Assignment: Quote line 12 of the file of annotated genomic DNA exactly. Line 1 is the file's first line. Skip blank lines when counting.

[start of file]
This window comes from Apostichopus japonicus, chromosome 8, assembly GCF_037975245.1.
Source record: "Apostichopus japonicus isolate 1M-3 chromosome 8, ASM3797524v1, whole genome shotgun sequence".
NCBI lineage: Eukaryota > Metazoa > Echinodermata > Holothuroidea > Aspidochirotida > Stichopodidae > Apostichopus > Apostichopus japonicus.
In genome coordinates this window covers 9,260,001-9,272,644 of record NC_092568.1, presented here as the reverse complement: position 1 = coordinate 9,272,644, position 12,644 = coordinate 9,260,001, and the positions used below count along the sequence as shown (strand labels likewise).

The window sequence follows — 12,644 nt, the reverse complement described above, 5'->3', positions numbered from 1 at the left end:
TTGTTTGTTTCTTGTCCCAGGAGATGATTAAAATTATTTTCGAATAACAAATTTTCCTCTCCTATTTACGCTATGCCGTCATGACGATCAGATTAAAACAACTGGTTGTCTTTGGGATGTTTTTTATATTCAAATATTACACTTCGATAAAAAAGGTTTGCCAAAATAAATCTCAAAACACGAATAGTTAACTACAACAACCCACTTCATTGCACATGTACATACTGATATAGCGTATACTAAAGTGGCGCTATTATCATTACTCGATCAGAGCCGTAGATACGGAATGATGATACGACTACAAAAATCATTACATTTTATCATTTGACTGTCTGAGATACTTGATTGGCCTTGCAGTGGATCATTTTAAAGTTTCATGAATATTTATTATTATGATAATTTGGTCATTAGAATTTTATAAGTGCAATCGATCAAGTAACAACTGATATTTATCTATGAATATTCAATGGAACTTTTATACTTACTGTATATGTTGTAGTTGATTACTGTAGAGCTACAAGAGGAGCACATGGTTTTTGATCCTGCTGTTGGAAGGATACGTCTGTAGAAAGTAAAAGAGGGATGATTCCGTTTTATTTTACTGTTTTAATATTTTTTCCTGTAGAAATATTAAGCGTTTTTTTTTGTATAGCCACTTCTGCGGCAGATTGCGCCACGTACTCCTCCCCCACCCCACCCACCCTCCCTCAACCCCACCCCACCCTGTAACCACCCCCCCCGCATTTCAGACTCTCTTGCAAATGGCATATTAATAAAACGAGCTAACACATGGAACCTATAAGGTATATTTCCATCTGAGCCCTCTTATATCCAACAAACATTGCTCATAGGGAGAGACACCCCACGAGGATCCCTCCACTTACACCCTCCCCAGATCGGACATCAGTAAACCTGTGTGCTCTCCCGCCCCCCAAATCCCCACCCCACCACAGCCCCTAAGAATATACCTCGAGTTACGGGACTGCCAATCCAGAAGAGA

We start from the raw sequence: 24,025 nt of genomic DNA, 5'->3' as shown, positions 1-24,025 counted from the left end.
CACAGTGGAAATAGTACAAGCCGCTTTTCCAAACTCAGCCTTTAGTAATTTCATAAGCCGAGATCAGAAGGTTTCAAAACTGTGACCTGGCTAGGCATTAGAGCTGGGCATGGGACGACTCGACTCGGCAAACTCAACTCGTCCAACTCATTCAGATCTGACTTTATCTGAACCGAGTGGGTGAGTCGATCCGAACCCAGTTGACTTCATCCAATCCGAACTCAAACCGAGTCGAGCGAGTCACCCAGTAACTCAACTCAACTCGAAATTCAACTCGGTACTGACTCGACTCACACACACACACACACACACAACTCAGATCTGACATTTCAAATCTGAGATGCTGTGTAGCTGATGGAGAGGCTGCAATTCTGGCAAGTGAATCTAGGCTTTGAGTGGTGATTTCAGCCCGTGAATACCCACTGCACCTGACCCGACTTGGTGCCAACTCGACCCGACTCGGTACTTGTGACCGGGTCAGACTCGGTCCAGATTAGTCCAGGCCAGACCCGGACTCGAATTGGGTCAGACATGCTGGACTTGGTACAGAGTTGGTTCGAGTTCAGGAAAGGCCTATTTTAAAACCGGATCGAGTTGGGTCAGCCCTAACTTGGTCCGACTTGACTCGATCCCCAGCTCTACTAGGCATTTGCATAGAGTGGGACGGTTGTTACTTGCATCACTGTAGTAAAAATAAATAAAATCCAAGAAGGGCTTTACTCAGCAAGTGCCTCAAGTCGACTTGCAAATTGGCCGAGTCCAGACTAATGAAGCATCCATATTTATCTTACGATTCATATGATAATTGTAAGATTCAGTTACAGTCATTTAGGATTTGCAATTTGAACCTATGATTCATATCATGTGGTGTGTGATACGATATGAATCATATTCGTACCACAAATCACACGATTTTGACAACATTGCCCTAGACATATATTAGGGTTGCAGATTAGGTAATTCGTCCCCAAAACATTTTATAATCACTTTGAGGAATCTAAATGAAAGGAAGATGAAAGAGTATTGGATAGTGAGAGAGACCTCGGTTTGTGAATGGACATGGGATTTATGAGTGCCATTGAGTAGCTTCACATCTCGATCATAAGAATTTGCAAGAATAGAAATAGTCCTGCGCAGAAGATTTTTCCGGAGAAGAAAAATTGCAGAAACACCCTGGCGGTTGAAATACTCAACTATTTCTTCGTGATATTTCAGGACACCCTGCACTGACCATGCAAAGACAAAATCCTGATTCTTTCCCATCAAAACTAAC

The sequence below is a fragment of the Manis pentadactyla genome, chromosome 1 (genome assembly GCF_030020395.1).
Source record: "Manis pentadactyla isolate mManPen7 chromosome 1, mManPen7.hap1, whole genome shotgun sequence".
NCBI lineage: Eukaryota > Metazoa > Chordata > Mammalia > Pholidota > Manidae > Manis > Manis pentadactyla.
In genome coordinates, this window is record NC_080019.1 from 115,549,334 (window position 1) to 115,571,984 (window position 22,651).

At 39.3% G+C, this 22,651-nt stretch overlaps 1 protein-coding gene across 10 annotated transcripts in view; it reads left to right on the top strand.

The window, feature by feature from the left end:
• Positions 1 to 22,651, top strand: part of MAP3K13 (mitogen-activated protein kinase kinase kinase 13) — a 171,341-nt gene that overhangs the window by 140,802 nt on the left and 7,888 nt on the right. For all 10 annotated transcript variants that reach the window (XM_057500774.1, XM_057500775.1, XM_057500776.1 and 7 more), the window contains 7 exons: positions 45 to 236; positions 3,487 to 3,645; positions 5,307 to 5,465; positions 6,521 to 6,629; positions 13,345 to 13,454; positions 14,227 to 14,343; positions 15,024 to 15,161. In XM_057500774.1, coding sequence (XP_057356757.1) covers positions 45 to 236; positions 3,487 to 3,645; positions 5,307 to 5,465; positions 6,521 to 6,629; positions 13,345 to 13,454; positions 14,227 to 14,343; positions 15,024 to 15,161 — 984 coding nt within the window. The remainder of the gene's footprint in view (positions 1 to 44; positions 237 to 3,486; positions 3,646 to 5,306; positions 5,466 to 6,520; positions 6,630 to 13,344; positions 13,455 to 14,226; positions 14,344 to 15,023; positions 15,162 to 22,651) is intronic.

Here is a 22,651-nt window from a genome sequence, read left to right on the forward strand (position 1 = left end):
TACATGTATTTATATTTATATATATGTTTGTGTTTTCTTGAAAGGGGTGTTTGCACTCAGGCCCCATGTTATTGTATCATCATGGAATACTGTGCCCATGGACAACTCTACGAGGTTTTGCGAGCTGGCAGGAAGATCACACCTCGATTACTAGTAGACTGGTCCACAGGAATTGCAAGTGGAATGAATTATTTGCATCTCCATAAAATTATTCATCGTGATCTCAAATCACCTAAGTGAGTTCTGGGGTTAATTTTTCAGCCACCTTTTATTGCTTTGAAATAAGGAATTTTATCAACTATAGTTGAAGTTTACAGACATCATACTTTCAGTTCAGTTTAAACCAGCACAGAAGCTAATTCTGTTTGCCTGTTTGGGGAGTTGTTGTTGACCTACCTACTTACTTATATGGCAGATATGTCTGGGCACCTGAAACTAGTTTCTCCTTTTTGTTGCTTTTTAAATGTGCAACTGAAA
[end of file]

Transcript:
In genome coordinates, this window is record NC_080019.1 from 115,549,334 (window position 1) to 115,571,984 (window position 22,651).